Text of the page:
The plan also calls for a 32-acre village center within walking distance of the homes. It will contain a variety of shops, offices and services as well as two large parks. The developers have identified about 13 existing buildings from the Fairview school that could be re-used for commercial space in the village center.

The homes would face tree-lined streets, with their garages around back. An extensive network of paths and sidewalks would allow easy foot traffic throughout the development.

The ultimate goal is to create an environmentally friendly village within Salem that is self-supporting, with residents able to find most of the goods and services they need within walking distance of their homes.

A `total asset’ to Salem

The project’s high-minded ideals already have begun to attract prospective customers, the developers say.

“It’s intelligent. It’s creative. And the plan, to me, provides an environment I would want to live in,” said Nancy Morley, a South Salem resident who has expressed interest in buying a home in Fairview. “It’s something I really want to be a part of.”

Walking the property of the future Pringle Creek Community, Myers points out a number of the development’s features.

The Net-Zero homes will be across Pringle Creek from two old greenhouses that will be re-used as the base for a community garden. A stand of 200-year-old oak trees that will remain as part of the landscape are near a shabby-looking school building that will give way to a set of brownstones and a small retail center.

Sustainable Development Inc. purchased the north 32 acres in November, Myers said. Salem developer Chris Jones had expressed early interest in developing that property, but the deal fell through.

Although no final prices have been set, Myers said he thinks that homes in Pringle Creek Community will be in the range of $150,000 to $350,000.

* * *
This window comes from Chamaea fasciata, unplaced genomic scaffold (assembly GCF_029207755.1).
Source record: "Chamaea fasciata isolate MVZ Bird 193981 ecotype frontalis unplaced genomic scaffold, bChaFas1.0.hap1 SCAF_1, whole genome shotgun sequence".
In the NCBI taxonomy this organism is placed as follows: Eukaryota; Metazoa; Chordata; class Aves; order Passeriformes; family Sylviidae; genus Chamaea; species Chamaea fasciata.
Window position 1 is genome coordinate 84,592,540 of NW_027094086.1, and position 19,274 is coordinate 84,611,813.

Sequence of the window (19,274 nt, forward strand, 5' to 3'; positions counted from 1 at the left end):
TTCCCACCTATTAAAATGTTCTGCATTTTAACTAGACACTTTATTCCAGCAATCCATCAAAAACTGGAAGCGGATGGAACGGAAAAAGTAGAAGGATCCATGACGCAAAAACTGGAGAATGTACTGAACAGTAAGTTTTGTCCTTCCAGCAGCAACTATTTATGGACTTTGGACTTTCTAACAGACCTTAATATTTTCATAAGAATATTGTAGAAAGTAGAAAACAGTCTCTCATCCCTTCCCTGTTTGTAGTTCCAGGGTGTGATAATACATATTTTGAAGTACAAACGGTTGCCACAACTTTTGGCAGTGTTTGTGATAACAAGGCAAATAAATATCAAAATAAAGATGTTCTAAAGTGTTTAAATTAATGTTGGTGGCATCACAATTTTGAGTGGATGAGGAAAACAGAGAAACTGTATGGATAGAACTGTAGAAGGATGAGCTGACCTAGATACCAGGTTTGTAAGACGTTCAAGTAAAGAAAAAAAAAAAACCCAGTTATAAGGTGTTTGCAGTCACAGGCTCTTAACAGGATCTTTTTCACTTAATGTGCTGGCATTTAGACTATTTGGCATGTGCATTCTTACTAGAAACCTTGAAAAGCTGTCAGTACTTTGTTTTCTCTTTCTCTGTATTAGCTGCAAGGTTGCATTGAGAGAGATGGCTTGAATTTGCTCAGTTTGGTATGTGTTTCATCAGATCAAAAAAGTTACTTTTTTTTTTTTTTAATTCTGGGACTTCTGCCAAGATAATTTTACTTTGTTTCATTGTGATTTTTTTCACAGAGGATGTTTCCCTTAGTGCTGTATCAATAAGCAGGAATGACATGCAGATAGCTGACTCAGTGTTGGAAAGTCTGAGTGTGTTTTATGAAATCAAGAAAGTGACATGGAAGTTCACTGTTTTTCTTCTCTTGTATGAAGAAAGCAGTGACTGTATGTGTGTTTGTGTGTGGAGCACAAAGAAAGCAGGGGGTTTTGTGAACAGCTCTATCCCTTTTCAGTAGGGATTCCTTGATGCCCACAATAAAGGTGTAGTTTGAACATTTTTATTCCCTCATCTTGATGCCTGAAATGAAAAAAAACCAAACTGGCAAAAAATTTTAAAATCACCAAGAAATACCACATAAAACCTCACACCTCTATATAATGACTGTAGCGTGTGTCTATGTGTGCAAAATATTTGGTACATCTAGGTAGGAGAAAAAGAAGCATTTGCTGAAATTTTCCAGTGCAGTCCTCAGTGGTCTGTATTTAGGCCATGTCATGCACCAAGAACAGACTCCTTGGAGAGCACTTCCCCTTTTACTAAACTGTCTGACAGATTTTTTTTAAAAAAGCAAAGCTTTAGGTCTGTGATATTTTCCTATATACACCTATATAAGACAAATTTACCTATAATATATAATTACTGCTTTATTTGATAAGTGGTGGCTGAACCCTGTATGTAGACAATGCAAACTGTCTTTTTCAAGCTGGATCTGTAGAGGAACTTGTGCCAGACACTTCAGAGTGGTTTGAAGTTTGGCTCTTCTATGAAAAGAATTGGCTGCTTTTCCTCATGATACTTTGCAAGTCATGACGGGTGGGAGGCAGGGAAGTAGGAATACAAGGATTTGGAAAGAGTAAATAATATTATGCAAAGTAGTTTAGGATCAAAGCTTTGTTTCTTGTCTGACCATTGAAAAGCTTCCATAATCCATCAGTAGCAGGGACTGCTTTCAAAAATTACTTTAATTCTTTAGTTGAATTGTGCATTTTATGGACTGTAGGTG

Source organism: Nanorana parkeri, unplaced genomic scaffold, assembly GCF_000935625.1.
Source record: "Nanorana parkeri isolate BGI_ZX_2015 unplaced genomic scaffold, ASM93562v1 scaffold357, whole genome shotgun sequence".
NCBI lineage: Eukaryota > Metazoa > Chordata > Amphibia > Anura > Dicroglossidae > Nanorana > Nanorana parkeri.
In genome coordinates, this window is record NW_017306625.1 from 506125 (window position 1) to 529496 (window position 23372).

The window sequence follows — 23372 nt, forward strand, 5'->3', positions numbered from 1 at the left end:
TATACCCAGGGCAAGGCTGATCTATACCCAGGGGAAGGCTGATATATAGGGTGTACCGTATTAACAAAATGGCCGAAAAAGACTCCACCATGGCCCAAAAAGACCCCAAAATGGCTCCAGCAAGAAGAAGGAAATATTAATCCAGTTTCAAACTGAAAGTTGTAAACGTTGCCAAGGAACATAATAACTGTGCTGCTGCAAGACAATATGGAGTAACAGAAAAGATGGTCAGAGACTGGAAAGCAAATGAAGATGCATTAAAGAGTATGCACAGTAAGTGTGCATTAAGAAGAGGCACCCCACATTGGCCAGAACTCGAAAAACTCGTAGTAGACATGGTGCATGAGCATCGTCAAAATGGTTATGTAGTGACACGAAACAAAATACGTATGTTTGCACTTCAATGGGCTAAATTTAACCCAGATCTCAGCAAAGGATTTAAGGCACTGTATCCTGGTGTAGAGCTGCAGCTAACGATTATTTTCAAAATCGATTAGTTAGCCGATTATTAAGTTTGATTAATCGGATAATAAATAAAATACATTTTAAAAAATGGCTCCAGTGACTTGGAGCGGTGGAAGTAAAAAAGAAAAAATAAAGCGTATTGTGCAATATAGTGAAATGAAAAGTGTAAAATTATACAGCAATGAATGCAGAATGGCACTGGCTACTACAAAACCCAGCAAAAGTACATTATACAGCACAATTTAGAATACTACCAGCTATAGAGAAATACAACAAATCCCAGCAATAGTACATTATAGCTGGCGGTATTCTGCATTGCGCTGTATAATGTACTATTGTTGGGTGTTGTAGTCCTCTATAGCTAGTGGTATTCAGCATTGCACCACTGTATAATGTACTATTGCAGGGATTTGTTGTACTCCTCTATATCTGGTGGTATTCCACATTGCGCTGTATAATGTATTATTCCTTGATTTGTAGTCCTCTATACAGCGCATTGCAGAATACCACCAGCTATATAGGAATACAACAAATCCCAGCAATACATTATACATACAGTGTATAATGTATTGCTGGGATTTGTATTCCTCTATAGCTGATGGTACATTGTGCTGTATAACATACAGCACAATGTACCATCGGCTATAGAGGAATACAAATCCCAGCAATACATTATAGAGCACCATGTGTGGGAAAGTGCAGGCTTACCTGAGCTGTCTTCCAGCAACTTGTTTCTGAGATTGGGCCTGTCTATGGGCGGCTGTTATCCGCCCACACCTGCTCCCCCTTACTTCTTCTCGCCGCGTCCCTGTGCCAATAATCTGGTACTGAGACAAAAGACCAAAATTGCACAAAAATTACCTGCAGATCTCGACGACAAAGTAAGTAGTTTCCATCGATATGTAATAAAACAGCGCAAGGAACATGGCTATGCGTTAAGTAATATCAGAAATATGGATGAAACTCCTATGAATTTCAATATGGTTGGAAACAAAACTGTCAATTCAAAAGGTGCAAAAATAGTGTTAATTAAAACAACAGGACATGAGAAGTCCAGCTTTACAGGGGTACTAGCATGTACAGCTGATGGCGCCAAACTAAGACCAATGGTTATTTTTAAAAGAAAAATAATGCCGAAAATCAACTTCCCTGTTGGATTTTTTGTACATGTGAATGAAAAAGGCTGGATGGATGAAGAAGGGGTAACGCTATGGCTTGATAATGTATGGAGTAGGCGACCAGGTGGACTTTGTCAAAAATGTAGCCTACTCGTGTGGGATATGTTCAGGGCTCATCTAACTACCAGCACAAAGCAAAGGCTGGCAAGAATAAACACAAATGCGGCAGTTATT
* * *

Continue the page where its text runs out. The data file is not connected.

“That mix of housing is an important part of what we’re trying to do,” he said. “This is for everybody. This is not a gated community. This is a part of Salem.”

Only about 20 of the 32 acres will be developed, Myers said. The rest will be preserved for open space.

The east edge of Pringle Creek Community fronts Strong Road SE, next to the Salem Industrial Park, but the first phases will be built on the opposite end of the property. That’s so the first residents of Fairview won’t have to live with dump trucks driving past as the rest of the community builds out, Myers said.

The Net-Zero neighborhood, 24 single-family homes, two duplexes and seven multiplexes, will be one of the first phases. The homes will be designed by Nathan Good, a Salem architect who is a pioneer in environmentally friendly housing.

The other area to be built first will include seven single-family houses and seven coach homes near Pringle Creek.

JoAnne Beilke, a local real estate agent and member of the Chemeketa Community College board of directors, predicts that Fairview will prove to be “an absolute total asset to the community.”

Her main concern is that market forces will make the developers scale back their grand plans, resulting in mediocrity.

“I think that’s going to be the real key – keeping the costs down,” Beilke said. “That, and making sure whoever they sell the property off to is going to go with the model of the master plan. If they go in and sell it off without some strong controls, it’ll look just like any other subdivision.”